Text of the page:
Many people ask what I like to do in my spare time. While my days are typically jam packed helping baby seals find their mothers, teaching orphans how to read, and reciting poetry in Boston Common with my shirt off; I also like to set aside a few minutes each day to discuss some common myths in the fitness/nutrition world.
One such myth that still tends to be quite common is the notion that ingesting carbohydrates around training will inhibit fat loss. For those who are trying to lose some body fat this has implications. What should you do? Lets keep this short and sweet.
1. Both resistance and endurance exercise up-regulate muscular insulin sensitivity. Without getting too much into the boring science (GLUT-4 receptors permeate to the cell membrane so that they can bind to glucose), this is often the reasoning behind the saying “take advantage of that post-training window.”
In a nutshell, following training, skeletal muscle is primed to take up nutrients at an accelerated rate. You could think of your muscles as a sponge just waiting to absorb all those nutrients you take in after training. What’s important to note is that during this post-training window, most (if not all) nutrients taken in will be shuttled to muscle and not fat cells. As a matter of fact, following glycogen depleting endurance exercise, research has clearly shown that ingested carbohydrates go towards glycogen storage while the body still continues to rely on fatty acids for fuel.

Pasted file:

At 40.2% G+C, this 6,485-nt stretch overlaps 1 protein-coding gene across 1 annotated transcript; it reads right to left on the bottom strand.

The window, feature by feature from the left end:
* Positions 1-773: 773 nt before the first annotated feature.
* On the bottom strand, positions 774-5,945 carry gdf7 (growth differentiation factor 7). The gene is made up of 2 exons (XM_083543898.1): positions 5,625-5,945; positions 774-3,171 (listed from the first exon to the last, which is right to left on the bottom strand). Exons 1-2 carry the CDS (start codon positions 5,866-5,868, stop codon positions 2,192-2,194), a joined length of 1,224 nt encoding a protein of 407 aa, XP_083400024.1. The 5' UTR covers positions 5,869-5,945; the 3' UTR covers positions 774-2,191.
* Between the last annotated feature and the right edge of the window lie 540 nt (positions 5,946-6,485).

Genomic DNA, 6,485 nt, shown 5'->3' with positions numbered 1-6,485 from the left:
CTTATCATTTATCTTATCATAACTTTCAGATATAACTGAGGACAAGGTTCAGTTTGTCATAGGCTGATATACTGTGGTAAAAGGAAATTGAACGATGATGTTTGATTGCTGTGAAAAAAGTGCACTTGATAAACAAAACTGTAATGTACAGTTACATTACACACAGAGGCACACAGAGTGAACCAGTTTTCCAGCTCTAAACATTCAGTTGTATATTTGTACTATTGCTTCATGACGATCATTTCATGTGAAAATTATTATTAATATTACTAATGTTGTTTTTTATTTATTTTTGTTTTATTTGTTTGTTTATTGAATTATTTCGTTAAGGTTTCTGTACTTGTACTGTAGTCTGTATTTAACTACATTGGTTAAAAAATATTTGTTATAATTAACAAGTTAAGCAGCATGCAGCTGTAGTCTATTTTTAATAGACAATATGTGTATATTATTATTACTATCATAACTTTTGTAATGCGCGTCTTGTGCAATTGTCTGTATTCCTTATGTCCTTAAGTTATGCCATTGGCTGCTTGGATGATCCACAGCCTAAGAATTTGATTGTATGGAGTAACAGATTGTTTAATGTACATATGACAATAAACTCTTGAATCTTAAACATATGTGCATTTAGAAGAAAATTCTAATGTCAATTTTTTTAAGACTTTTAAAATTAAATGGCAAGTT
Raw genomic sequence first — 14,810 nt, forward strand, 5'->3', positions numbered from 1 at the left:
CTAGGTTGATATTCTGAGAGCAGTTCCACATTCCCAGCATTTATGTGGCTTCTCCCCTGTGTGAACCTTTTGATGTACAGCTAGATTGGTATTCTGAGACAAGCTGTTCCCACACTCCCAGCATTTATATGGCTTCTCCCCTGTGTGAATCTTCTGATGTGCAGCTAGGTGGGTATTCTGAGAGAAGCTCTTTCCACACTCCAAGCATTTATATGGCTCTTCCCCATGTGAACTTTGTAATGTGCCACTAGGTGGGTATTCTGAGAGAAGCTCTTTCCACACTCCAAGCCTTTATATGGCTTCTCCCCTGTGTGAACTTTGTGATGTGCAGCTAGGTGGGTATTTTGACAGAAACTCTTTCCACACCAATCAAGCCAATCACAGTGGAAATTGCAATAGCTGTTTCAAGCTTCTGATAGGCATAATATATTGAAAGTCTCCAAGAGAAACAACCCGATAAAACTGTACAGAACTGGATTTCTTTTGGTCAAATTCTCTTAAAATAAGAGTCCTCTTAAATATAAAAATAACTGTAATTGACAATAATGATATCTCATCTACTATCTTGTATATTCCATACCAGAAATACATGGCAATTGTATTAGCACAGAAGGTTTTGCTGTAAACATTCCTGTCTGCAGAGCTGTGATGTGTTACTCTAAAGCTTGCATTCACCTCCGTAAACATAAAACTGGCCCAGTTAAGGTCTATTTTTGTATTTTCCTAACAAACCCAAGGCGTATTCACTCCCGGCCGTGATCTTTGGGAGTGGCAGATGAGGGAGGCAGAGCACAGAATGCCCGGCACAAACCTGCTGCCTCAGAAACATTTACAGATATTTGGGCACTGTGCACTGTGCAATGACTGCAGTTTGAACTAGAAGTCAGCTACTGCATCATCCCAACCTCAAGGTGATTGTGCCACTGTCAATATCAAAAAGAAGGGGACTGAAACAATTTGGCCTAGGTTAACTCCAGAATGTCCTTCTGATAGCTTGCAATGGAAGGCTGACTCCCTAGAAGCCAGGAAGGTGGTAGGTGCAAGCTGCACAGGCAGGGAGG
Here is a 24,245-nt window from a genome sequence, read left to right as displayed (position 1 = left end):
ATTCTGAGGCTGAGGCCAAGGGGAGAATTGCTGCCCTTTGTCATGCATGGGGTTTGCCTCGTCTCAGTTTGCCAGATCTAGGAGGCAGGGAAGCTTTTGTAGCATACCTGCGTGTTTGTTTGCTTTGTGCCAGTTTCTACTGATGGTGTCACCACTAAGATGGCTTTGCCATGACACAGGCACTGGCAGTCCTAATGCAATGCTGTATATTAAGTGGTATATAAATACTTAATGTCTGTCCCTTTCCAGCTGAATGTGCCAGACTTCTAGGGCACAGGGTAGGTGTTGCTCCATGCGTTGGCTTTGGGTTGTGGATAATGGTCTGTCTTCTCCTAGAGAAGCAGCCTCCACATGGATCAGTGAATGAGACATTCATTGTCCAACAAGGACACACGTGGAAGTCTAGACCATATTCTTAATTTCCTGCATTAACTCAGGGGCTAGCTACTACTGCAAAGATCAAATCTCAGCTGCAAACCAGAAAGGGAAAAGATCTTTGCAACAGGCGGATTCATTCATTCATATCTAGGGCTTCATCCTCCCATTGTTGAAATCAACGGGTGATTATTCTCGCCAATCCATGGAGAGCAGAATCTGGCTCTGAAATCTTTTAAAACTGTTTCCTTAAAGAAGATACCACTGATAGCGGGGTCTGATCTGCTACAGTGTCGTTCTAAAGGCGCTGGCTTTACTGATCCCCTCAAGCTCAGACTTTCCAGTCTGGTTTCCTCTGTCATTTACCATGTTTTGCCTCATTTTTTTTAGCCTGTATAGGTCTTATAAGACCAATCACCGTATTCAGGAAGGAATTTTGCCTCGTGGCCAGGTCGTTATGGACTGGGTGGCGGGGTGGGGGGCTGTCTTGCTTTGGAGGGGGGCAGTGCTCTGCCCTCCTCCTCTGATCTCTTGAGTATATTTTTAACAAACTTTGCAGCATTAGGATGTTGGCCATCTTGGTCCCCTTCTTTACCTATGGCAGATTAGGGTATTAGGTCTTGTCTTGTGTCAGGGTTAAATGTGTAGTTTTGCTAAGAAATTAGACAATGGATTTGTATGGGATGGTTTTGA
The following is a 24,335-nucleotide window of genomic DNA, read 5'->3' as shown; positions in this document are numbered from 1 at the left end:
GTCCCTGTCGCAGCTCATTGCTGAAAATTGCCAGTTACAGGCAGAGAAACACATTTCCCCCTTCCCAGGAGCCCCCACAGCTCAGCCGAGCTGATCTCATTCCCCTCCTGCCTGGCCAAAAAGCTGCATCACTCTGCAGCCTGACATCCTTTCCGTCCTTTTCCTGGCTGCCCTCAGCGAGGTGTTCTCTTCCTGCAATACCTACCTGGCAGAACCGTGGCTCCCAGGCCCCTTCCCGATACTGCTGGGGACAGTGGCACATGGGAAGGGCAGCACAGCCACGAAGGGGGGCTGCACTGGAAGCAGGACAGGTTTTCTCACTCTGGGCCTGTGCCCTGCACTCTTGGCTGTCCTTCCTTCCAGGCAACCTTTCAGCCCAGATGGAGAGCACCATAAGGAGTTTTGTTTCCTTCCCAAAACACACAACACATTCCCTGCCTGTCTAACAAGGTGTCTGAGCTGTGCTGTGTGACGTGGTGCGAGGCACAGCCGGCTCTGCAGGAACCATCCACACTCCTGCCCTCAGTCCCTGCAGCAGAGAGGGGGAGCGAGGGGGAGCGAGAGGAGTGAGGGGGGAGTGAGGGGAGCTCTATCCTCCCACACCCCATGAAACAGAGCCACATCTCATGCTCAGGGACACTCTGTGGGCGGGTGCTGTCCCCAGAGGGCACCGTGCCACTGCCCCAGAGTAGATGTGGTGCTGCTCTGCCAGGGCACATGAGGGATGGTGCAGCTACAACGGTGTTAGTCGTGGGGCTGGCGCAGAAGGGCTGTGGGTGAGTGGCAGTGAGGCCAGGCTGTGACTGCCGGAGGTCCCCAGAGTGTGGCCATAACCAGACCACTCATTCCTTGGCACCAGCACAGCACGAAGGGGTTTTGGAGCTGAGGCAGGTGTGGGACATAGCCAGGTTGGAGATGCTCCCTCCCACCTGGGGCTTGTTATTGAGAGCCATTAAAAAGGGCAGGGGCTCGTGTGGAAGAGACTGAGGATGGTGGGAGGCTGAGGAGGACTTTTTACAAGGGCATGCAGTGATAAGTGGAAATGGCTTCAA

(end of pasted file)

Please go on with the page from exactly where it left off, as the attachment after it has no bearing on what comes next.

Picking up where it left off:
Granted the above refers to endurance exercise, but the same can be applied to those who only participate in resistance training as well; just to a smaller degree.
2. One cool study showcased the above points exactly. In terms of De Novo Lipogensis (DNL), or the making of new fat cells, it was shown that DNL did not occur in subjects who ingested 500 grams of CHO after 90 minutes of moderate exercise. As a matter of fact, the body continued to burn fat in the post exercise period.
Folch, N. Metabolic response to a large starch meal after rest and exercise: comparison between men and women. Eur J Clin Nutr. (2003) 57(9): 1107-15.
The basic gist of all of this? When glycogen levels are depleted (as they are in INTENSE exercise…a key point to remember), incoming carbohydrates go towards glycogen storage while the body continues to utilize free fatty acids for fuel. Ingesting some carbohydrates post-training (thus raising insulin levels) does not interfere with this.